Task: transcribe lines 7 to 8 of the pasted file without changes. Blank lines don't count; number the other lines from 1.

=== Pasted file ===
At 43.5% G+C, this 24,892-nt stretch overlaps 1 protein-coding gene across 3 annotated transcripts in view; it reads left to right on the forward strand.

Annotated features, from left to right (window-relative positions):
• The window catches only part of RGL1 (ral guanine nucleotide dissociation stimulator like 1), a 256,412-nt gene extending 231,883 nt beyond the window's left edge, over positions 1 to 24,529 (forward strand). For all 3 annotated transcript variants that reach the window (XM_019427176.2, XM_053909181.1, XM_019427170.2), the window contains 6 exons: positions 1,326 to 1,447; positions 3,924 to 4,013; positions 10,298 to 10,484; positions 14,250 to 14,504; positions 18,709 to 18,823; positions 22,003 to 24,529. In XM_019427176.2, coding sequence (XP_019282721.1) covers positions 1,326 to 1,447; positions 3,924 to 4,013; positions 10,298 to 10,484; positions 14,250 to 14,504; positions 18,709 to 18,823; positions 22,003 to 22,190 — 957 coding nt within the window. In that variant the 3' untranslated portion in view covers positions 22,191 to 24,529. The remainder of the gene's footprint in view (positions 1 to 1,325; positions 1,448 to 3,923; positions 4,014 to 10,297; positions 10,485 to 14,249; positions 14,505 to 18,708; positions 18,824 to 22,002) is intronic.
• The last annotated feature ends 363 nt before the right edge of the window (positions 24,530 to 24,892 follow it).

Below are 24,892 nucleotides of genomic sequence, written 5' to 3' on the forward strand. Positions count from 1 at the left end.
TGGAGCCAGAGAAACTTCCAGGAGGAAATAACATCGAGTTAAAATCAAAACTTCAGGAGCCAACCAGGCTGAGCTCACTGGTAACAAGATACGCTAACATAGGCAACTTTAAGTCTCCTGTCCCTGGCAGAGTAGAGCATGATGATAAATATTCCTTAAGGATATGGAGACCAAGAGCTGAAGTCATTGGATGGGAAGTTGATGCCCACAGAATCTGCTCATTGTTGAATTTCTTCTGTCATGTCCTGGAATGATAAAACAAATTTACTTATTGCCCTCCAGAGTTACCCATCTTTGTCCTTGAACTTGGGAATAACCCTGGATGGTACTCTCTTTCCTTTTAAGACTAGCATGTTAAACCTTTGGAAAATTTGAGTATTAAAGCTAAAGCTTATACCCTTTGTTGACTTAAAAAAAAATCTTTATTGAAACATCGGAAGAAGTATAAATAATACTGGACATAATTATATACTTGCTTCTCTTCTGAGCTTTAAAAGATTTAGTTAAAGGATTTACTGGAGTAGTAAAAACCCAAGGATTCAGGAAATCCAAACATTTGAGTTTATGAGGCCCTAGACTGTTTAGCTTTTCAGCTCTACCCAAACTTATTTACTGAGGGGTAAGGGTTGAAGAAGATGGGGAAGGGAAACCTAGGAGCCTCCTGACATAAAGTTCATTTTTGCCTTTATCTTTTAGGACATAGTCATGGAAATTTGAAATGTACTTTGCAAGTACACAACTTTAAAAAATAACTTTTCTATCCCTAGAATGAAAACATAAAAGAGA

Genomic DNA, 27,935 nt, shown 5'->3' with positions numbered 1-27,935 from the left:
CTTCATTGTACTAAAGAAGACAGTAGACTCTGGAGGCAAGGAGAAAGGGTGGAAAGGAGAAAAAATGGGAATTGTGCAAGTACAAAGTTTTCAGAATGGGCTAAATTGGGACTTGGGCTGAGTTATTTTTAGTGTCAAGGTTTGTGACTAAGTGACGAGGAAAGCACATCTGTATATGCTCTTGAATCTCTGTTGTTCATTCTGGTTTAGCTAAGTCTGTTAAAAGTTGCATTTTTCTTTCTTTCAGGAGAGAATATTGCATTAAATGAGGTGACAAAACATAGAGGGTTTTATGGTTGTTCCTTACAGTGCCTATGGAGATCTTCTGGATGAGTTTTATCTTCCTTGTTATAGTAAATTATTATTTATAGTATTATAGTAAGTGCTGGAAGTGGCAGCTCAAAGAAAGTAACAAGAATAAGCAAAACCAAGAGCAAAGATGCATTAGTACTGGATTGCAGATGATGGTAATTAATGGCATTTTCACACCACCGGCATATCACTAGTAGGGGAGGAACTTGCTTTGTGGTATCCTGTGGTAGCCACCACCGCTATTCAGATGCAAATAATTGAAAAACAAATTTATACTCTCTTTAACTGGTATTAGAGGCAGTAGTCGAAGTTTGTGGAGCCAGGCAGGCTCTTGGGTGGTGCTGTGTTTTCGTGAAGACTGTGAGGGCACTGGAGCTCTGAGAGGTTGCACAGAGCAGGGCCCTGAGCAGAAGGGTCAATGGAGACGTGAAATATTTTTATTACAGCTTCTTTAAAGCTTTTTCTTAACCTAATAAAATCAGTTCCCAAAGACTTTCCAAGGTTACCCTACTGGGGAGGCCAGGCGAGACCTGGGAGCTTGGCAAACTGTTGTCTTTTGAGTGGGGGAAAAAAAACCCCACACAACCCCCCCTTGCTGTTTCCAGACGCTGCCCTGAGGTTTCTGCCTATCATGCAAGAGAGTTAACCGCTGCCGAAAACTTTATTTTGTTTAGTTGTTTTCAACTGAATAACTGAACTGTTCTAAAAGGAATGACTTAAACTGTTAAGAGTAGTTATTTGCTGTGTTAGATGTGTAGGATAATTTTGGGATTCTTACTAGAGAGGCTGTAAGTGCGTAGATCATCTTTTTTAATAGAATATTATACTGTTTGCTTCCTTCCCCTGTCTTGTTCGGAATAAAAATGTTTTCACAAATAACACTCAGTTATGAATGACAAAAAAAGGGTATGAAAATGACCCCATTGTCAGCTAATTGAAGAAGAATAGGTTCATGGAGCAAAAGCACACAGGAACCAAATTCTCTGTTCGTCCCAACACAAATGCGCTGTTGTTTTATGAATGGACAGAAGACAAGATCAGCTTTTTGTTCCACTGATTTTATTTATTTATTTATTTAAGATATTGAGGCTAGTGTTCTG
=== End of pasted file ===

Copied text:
Genomic DNA, 27,935 nt, shown 5'->3' with positions numbered 1-27,935 from the left:
CTTCATTGTACTAAAGAAGACAGTAGACTCTGGAGGCAAGGAGAAAGGGTGGAAAGGAGAAAAAATGGGAATTGTGCAAGTACAAAGTTTTCAGAATGGGCTAAATTGGGACTTGGGCTGAGTTATTTTTAGTGTCAAGGTTTGTGACTAAGTGACGAGGAAAGCACATCTGTATATGCTCTTGAATCTCTGTTGTTCATTCTGGTTTAGCTAAGTCTGTTAAAAGTTGCATTTTTCTTTCTTTCAGGAGAGAATATTGCATTAAATGAGGTGACAAAACATAGAGGGTTTTATGGTTGTTCCTTACAGTGCCTATGGAGATCTTCTGGATGAGTTTTATCTTCCTTGTTATAGTAAATTATTATTTATAGTATTATAGTAAGTGCTGGAAGTGGCAGCTCAAAGAAAGTAACAAGAATAAGCAAAACCAAGAGCAAAGATGCATTAGTACTGGATTGCAGATGATGGTAATTAATGGCATTTTCACACCACCGGCATATCACTAGTAGGGGAGGAACTTGCTTTGTGGTATCCTGTGGTAGCCACCACCGCTATTCAGATGCAAATAATTGAAAAACAAATTTATACTCTCTTTAACTGGTATTAGAGGCAGTAGTCGAAGTTTGTGGAGCCAGGCAGGCTCTTGGGTGGTGCTGTGTTTTCGTGAAGACTGTGAGGGCACTGGAGCTCTGAGAGGTTGCACAGAGCAGGGCCCTGAGCAGAAGGGTCAATGGAGACGTGAAATATTTTTATTACAGCTTCTTTAAAGCTTTTTCTTAACCTAATAAAATCAGTTCCCAAAGACTTTCCAAGGTTACCCTACTGGGGAGGCCAGGCGAGACCTGGGAGCTTGGCAAACTGTTGTCTTTTGAGTGGGGGAAAAAAAACCCCACACAACCCCCCCTTGCTGTTTCCAGACGCTGCCCTGAGGTTTCTGCCTATCATGCAAGAGAGTTAACCGCTGCCGAAAACTTTATTTTGTTTAGTTGTTTTCAACTGAATAACTGAACTGTTCTAAAAGGAATGACTTAAACTGTTAAGAGTAGTTATTTGCTGTGTTAGATGTGTAGGATAATTTTGGGATTCTTACTAGAGAGGCTGTAAGTGCGTAGATCATCTTTTTTAATAGAATATTATACTGTTTGCTTCCTTCCCCTGTCTTGTTCGGAATAAAAATGTTTTCACAAATAACACTCAGTTATGAATGACAAAAAAAGGGTATGAAAATGACCCCATTGTCAGCTAATTGAAGAAGAATAGGTTCATGGAGCAAAAGCACACAGGAACCAAATTCTCTGTTCGTCCCAACACAAATGCGCTGTTGTTTTATGAATGGACAGAAGACAAGATCAGCTTTTTGTTCCACTGATTTTATTTATTTATTTATTTAAGATATTGAGGCTAGTGTTCTG